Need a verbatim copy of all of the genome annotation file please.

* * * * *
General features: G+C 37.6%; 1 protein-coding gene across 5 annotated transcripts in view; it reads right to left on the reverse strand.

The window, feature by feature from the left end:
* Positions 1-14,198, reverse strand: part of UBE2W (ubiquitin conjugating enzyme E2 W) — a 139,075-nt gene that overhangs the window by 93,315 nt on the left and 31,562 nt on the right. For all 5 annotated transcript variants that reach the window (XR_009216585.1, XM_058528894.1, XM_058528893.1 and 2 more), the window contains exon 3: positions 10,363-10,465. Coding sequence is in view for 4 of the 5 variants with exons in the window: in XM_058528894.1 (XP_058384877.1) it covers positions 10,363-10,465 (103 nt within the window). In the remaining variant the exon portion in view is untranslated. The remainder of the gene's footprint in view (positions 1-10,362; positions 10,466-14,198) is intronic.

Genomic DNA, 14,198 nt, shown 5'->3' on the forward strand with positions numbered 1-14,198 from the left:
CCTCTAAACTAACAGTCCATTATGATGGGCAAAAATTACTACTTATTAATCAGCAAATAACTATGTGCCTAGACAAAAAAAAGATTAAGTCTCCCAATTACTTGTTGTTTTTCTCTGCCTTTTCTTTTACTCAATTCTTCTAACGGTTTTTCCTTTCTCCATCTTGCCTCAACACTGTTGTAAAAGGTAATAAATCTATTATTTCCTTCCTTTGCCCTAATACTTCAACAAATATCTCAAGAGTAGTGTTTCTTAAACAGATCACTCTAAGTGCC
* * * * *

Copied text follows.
General features: G+C 37.6%; 1 protein-coding gene across 5 annotated transcripts in view; it reads right to left on the reverse strand.

The window, feature by feature from the left end:
* Positions 1-14,198, reverse strand: part of UBE2W (ubiquitin conjugating enzyme E2 W) — a 139,075-nt gene that overhangs the window by 93,315 nt on the left and 31,562 nt on the right. For all 5 annotated transcript variants that reach the window (XR_009216585.1, XM_058528894.1, XM_058528893.1 and 2 more), the window contains exon 3: positions 10,363-10,465. Coding sequence is in view for 4 of the 5 variants with exons in the window: in XM_058528894.1 (XP_058384877.1) it covers positions 10,363-10,465 (103 nt within the window). In the remaining variant the exon portion in view is untranslated. The remainder of the gene's footprint in view (positions 1-10,362; positions 10,466-14,198) is intronic.

Genomic DNA, 14,198 nt, shown 5'->3' on the forward strand with positions numbered 1-14,198 from the left:
CCTCTAAACTAACAGTCCATTATGATGGGCAAAAATTACTACTTATTAATCAGCAAATAACTATGTGCCTAGACAAAAAAAAGATTAAGTCTCCCAATTACTTGTTGTTTTTCTCTGCCTTTTCTTTTACTCAATTCTTCTAACGGTTTTTCCTTTCTCCATCTTGCCTCAACACTGTTGTAAAAGGTAATAAATCTATTATTTCCTTCCTTTGCCCTAATACTTCAACAAATATCTCAAGAGTAGTGTTTCTTAAACAGATCACTCTAAGTGCC